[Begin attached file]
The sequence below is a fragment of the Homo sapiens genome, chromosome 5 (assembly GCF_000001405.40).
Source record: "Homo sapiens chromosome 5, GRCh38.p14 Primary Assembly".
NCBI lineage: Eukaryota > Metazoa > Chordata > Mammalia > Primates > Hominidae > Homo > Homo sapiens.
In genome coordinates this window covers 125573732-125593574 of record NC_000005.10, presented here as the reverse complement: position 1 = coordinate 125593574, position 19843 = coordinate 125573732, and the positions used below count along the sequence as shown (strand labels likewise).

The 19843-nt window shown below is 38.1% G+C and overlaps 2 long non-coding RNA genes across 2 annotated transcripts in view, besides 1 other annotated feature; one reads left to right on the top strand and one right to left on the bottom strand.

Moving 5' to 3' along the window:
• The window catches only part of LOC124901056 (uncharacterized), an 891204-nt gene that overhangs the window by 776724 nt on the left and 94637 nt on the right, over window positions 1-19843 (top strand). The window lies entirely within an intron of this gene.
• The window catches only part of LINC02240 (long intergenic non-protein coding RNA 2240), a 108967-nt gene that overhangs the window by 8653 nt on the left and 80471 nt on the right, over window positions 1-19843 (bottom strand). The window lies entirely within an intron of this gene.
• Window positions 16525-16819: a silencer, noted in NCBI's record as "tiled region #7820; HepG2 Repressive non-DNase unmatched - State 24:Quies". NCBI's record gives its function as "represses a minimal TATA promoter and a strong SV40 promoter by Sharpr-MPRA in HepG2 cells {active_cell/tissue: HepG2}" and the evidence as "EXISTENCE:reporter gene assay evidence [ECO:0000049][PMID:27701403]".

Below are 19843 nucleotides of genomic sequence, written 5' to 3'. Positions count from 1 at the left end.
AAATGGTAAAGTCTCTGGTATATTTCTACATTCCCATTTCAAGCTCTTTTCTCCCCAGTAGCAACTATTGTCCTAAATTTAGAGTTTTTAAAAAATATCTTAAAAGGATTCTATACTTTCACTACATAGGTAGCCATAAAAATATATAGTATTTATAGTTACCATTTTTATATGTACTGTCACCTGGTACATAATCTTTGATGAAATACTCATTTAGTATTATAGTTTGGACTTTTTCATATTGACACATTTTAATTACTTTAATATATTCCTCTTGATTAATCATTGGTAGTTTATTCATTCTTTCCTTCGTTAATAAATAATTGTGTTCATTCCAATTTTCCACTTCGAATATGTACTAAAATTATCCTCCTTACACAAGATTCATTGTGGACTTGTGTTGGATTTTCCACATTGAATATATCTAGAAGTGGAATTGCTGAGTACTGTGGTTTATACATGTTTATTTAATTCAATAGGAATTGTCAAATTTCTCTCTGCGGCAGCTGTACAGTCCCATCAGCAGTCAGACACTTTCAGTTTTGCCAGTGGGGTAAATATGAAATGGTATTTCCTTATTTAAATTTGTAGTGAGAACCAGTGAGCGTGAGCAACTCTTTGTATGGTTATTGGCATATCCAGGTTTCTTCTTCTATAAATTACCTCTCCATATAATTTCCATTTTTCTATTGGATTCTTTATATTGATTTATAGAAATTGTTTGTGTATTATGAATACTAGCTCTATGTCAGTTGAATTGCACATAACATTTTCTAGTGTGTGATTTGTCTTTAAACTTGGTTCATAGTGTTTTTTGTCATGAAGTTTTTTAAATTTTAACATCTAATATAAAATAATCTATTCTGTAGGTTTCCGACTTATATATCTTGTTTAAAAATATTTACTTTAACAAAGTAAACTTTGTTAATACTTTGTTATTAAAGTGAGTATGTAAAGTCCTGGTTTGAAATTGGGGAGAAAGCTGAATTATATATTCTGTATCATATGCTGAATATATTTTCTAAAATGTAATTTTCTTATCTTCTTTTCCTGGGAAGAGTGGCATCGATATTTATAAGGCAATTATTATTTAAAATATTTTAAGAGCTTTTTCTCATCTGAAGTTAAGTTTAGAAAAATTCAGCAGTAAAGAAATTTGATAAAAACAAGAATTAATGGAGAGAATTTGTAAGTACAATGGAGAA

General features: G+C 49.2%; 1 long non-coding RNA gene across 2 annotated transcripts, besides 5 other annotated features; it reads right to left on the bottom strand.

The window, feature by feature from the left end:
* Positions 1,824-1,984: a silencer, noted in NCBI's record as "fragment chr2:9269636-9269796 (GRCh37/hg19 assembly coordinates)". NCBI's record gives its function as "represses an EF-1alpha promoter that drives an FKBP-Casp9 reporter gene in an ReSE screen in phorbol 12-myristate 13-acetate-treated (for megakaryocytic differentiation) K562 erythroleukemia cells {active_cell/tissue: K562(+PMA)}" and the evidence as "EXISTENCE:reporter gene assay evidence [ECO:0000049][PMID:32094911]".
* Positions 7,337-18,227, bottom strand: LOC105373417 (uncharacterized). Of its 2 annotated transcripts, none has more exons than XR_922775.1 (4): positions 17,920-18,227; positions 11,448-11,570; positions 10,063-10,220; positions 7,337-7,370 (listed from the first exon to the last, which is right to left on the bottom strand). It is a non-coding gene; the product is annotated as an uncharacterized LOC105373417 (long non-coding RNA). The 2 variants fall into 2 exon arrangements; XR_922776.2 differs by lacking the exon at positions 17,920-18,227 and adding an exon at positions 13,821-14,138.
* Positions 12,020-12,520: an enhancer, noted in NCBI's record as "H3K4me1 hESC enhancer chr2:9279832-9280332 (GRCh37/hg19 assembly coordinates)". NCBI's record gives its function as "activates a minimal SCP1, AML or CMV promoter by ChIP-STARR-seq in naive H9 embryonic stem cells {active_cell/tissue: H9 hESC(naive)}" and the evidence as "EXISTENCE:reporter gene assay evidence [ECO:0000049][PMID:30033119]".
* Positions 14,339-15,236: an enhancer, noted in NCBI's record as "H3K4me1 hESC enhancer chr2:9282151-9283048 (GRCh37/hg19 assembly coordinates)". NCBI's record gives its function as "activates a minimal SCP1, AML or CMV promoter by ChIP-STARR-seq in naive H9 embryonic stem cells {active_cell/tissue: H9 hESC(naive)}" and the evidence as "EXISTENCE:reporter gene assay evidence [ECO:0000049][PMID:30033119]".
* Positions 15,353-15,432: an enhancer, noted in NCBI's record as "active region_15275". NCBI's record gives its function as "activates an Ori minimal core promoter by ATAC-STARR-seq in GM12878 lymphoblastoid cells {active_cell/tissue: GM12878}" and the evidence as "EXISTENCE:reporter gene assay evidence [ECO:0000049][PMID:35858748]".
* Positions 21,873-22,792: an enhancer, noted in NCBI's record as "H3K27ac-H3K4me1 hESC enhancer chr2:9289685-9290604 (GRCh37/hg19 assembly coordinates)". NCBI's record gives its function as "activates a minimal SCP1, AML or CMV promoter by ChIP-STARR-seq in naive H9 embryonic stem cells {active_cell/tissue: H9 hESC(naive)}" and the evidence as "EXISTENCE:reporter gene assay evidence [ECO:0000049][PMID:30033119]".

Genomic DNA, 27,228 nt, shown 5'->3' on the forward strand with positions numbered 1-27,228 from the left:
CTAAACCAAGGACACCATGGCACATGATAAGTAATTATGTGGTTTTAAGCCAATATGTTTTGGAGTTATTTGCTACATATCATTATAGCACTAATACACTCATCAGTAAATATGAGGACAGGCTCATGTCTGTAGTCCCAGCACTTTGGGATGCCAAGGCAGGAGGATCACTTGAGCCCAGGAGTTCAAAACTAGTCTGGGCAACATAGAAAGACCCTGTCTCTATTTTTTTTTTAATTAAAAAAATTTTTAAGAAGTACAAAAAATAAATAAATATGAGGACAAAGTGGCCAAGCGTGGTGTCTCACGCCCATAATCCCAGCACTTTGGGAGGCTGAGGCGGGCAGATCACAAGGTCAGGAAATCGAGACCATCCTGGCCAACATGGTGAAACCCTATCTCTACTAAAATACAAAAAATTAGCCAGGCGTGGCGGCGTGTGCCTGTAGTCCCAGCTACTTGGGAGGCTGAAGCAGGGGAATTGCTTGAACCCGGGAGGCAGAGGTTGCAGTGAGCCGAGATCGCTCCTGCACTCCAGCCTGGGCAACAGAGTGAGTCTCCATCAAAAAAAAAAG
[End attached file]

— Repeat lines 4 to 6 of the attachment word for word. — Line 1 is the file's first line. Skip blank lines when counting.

In genome coordinates this window covers 125573732-125593574 of record NC_000005.10, presented here as the reverse complement: position 1 = coordinate 125593574, position 19843 = coordinate 125573732, and the positions used below count along the sequence as shown (strand labels likewise).

The 19843-nt window shown below is 38.1% G+C and overlaps 2 long non-coding RNA genes across 2 annotated transcripts in view, besides 1 other annotated feature; one reads left to right on the top strand and one right to left on the bottom strand.

Moving 5' to 3' along the window: